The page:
How Do Tax Brackets Work? What Is Your Tax Bracket?

How Do Tax Brackets Work? What Is Your Tax Bracket?

How do tax tax brackets work? How do you figure out your tax bracket? These are important questions, especially when you’re trying to make the most of your money.

Figuring out your tax bracket can be very helpful when making personal finance decisions. It can help you decide which type of account to use, for example the TFSA or the RRSP. It can also help you understand how much you’ll keep after receiving a raise. It can help you understand how much tax you’ll pay on any extra spending in retirement. It can also help you understand how large your tax refund will be after making an RRSP contribution.

Understanding how tax brackets work, and what tax bracket you’re in, will help you make smarter financial decisions.

But tax brackets can be confusing, they can feel like a real mess of numbers. And even when you understand how tax brackets work there is something called your Marginal Effective Tax Rate (or METR) that can add to the complexity. This is when we look at both income tax rates plus government benefit clawback rates.

Your METR is more complex and will change over time depending on number of children, partners, age etc. Looking at Marginal Effective Tax Rates can expand the number of tax brackets to 10-20+ and we’ve got a few examples below.

In this post we’re going to show you how tax brackets work with a few visual examples. We’ll break down a few different income levels into their different tax brackets.

We’ll also talk about tax deductions and tax credits and how they affect (or don’t affect) your tax bracket. Lastly, we’ll touch on marginal effective tax rates for a few different situations like one child, two children, and retirement.

How To Get Around The RRSP Age Limit

How To Get Around The RRSP Age Limit

Did you know that there is an RRSP age limit? After a certain age you can no longer contribute to your RRSP. This is the same age limit that requires you to convert your RRSP to a RRIF.

The rule is, by the end of the year you turn age 71, you must convert your RRSP to a RRIF and you can no longer make RRSP contributions.

It doesn’t matter if you turn age 71 in January or in December, by the end of that year no more personal RRSP contributions can be made and the RRSP must be converted to a RRIF.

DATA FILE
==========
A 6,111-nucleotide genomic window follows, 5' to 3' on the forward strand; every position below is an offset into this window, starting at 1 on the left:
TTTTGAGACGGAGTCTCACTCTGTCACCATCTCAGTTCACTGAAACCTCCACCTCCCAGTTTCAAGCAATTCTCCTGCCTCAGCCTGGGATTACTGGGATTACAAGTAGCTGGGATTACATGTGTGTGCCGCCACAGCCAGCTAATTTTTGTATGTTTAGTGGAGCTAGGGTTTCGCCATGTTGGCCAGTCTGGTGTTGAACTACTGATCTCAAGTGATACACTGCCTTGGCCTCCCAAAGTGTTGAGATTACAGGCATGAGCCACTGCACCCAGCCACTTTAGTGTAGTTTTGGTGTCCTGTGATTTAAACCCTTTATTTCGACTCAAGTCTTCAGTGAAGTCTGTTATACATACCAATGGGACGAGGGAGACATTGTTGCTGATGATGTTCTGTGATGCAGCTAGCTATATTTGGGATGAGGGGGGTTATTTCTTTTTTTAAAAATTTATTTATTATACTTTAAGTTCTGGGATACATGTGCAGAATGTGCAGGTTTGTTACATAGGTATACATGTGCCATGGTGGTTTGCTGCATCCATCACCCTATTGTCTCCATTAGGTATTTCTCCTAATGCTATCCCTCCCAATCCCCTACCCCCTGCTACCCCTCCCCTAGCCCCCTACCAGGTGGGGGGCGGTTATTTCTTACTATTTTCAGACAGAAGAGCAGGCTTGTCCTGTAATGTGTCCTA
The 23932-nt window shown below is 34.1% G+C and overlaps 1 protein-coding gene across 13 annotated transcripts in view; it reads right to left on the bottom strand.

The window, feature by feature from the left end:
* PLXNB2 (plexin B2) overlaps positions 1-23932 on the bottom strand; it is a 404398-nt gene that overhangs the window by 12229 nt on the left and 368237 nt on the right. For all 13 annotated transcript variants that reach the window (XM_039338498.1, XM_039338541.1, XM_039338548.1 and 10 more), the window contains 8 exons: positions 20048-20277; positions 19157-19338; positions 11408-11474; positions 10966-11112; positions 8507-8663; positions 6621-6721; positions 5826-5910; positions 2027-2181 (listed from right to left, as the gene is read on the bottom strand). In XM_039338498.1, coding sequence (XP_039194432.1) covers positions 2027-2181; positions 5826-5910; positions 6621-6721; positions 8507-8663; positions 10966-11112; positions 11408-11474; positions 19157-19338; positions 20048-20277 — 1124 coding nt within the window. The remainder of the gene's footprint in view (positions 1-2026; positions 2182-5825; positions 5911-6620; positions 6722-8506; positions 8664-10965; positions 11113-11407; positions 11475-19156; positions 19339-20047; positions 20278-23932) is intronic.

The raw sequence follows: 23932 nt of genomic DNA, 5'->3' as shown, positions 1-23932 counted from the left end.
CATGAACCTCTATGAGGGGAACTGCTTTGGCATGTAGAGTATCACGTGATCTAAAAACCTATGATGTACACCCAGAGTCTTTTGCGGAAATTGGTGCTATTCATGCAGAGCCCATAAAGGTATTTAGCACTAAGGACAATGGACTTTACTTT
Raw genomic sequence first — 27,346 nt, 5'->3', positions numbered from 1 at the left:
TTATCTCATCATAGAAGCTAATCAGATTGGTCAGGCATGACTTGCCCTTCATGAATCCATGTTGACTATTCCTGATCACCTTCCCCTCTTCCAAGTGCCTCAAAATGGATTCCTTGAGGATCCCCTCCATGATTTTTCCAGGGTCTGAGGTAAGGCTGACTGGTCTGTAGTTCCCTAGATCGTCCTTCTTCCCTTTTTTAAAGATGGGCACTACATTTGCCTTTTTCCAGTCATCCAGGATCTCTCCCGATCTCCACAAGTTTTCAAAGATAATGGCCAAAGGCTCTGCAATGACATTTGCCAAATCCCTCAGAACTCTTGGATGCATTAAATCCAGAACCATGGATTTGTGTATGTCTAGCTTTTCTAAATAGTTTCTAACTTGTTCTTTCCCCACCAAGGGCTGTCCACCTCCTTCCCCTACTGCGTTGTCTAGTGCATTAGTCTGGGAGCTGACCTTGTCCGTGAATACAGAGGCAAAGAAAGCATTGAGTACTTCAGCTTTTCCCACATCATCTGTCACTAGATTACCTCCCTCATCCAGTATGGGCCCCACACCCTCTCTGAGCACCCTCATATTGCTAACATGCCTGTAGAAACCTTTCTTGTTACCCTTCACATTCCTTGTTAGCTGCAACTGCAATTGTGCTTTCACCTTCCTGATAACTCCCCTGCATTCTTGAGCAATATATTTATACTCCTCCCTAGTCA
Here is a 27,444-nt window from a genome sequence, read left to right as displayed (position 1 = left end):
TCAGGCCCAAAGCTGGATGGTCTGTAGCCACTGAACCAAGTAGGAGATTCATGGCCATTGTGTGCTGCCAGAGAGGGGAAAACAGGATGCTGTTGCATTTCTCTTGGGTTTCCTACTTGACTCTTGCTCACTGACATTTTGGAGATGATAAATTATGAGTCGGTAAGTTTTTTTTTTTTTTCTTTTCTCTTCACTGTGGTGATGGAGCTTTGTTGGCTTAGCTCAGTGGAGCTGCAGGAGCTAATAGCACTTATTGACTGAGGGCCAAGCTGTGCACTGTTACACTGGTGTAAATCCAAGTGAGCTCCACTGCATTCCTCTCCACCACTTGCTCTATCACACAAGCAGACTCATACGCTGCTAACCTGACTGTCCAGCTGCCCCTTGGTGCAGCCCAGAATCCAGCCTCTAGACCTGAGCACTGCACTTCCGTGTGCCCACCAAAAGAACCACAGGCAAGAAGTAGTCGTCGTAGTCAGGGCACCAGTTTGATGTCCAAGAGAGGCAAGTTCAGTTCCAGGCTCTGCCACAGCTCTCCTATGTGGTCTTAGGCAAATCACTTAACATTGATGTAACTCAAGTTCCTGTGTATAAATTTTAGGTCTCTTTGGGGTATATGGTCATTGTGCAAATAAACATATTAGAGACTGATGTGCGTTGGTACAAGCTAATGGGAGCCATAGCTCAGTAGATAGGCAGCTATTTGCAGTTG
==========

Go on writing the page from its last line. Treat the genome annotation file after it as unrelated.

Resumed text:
Interestingly, although you can’t contribute to a personal RRSP you can continue to earn RRSP contribution room after age 71. If you earn employment income at age 71 or beyond, then you’ll also earn more RRSP contribution room at the typical rate of 18% of earned income.

Seems odd, doesn’t it? You can earn RRSP contribution room after age 71 but you can’t use it (unless you’re in a specific situation which we’ll talk about below).

Similarly, if you have lots of unused RRSP contribution room, this will also carry forward past age 71 too. You might have RRSP contribution room available to use, but you won’t be able to contribute to a personal RRSP.

If you can’t use this RRSP contribution room then why does the CRA track it at all?

Well, there are a few things that can be done to get around the age limit for RRSP contributions and, in the right situation, this could provide some large tax reductions and/or government benefit increases.

Different Ways To Optimize Your Financial Plan

Different Ways To Optimize Your Financial Plan

We want to make the most of our hard-earned money. But that can mean different things to different people. The way we “optimize” our financial plan can vary greatly from one person to the next.

There are a few different ways to optimize a financial plan. Some will be obvious and widely accepted, like minimizing income tax where possible, but some are a bit less obvious or will depend on personal preferences.

Because a financial plan represents our personal preferences and personal values, no two financial plans are the same.

While two people may have similar income, assets, and net worth, they could have dramatically different financial plans depending on what they’re optimizing for.